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The buffalo horn headdress is less well known today than the regal eagle feather bonnet, yet it held the highest position in the eyes of the Indian warriors. According to George Catlin, only a few of the highest-ranking warriors in each band were given the right to wear one by the village leaders. 2

The accuracy of this statement is supported by the small number of horned bonnets which were collected by the Whites for museums and private collections.

Furthermore, only a relative few are to be seen in old photographs in comparison to the feather style. And in each instance they are worn by eminent leaders of the tribes.

The general style of the horned bonnet was the same in all cases. There was a buffalo hide skullcap with a tail hanging from its back side, but its tail was made in two lengths. There was a short length which consisted of a buffalo hide tail-with the hair left on-reaching about to the middle of the back, and a full-length tail which hung from the bonnet to the ground.

Short-tailed horn bonnets had only a few feathers appended to their tails, and these hung flat against the cap. Most of the long-tailed models had thirty or so eagle pinion (wing) feathers-and in rare instances eagle tail feathers-placed at right angles to the tails so as to extend back or out from the tails.

Some of the horned bonnets were made with hawk or owl feathers-especially those of the holy men whose vision helpers were the hawk or the owl-and some were made with a combination of feathers taken from eagles and other birds.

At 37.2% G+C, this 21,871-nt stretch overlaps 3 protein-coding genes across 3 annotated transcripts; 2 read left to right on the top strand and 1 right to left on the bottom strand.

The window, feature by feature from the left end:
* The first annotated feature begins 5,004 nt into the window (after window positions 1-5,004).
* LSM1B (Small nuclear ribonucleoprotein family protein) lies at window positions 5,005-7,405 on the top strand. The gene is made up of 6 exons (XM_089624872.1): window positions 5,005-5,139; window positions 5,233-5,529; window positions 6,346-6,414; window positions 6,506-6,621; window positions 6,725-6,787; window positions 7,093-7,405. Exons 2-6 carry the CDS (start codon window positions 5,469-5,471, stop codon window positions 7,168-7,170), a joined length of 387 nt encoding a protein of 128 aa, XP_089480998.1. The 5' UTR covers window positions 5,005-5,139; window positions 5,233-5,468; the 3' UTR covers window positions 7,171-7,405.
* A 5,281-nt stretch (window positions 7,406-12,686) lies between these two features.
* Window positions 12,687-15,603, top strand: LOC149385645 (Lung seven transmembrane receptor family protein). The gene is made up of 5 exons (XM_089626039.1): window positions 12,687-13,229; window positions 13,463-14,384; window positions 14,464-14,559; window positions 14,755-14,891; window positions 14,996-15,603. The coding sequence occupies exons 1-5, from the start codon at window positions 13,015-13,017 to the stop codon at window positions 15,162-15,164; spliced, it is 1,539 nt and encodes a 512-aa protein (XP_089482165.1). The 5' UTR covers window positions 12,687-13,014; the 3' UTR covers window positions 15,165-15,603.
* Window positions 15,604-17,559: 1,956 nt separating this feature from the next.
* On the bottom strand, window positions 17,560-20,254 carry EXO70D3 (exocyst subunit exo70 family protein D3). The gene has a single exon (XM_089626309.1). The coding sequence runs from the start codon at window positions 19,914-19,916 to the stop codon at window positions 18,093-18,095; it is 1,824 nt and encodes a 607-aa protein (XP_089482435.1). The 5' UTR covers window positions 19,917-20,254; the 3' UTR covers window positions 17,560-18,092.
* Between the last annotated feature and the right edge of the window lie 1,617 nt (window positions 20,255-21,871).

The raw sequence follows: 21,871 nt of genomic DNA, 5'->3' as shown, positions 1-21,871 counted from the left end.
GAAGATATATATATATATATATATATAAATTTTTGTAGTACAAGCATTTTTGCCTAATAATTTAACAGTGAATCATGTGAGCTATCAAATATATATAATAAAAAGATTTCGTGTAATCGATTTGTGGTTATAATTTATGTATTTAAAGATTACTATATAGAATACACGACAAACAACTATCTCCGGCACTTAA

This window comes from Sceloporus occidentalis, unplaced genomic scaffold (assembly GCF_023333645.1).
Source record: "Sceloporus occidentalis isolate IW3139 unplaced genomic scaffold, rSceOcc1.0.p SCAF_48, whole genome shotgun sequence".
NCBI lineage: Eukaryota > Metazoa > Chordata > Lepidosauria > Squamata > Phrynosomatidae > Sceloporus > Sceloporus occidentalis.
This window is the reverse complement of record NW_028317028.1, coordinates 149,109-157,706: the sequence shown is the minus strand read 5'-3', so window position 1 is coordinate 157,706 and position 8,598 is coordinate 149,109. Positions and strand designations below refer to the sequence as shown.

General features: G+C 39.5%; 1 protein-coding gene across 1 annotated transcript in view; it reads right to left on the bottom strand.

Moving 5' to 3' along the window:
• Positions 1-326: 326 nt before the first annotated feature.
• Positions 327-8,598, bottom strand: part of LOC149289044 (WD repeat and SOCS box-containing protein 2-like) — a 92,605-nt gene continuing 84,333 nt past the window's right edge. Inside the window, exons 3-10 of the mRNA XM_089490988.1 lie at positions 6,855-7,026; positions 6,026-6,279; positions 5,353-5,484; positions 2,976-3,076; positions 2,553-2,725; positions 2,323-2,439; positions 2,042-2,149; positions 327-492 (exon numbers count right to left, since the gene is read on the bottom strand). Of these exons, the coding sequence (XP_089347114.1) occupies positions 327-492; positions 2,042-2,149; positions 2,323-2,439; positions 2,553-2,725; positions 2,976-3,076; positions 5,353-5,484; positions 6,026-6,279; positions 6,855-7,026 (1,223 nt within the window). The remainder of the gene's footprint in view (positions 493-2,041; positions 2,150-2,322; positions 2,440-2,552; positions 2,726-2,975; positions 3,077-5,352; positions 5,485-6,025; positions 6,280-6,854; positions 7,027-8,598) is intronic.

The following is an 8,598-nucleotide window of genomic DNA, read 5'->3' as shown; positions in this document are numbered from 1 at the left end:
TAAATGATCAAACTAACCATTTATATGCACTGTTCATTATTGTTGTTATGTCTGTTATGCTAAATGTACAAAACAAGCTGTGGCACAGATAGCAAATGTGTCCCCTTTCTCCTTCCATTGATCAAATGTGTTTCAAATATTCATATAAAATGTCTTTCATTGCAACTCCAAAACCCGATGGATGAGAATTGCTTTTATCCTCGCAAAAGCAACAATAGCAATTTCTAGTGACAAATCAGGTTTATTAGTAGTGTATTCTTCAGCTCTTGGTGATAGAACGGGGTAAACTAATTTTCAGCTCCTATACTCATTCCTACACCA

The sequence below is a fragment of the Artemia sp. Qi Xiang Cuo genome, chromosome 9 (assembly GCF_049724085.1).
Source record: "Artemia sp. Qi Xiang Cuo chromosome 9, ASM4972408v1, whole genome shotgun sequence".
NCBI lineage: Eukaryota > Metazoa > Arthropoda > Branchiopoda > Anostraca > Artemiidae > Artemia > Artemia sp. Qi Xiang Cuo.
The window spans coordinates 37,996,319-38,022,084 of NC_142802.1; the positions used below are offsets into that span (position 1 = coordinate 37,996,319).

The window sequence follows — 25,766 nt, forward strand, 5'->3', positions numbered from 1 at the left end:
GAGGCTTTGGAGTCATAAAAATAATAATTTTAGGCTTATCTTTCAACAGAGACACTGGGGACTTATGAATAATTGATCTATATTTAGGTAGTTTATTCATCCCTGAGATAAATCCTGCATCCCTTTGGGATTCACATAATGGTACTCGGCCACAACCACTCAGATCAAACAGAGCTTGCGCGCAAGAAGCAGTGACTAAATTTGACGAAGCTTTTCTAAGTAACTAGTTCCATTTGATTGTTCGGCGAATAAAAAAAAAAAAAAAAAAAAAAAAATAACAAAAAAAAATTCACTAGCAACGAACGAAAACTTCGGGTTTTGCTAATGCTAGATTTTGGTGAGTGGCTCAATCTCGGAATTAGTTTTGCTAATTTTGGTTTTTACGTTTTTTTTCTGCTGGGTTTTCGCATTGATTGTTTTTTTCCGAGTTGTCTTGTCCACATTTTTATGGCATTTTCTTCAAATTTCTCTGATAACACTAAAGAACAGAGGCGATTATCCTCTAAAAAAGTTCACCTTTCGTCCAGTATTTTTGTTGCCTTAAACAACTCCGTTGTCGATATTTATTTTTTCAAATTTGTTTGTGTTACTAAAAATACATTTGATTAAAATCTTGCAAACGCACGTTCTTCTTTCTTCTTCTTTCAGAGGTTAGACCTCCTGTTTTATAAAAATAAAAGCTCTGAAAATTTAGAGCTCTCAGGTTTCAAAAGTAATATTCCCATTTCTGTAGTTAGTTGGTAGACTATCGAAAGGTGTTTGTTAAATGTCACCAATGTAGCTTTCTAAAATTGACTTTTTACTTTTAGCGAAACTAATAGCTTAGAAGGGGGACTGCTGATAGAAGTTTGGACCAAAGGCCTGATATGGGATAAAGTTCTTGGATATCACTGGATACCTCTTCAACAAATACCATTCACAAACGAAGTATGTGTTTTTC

The horned bonnet cap of an outstanding warrior or a medicine man might also be entirely covered with something other than buffalo hair, such as ermine or bobcat fur, although buffalo or antelope horns would still be employed."

It was also customary for a horn bonnet wearer to append items to the skullcap which marked the significant moments in his life.

Several bonnets collected by Whites had beaded turtles tied to them which contained a part of the owner's navel cord which had been placed in the turtle at birth. (SEE PICTURE)

A horn bonnet belonging to a Sioux warrior named White Bull had a piece of the bone and tail of a buffalo bull which was covered by a quilled and beaded case and tied to the cap.

Sea shells were commonly appended to the caps, as well as clusters of split and/ or whole feathers.

Also added were braided and dyed horsehair tails, quilled or beaded headbands, white ermine skins or tails and groups of buckskin or felt fringe.

All of the horned bonnets had a long plume, some twenty-four inches or so in length, extending back from the peak of the bonnet. This was the Sun Dance plume, and it explained to all who saw it that the owner had participated in one or more Sun Dances.

The Sioux warriors who owned these would believe they had the dignity, the strength, the toughness, and the stamina of a bull buffalo. It was expected that they would conduct themselves accordingly as leaders of the tribe and in raids and wars in defense of their people.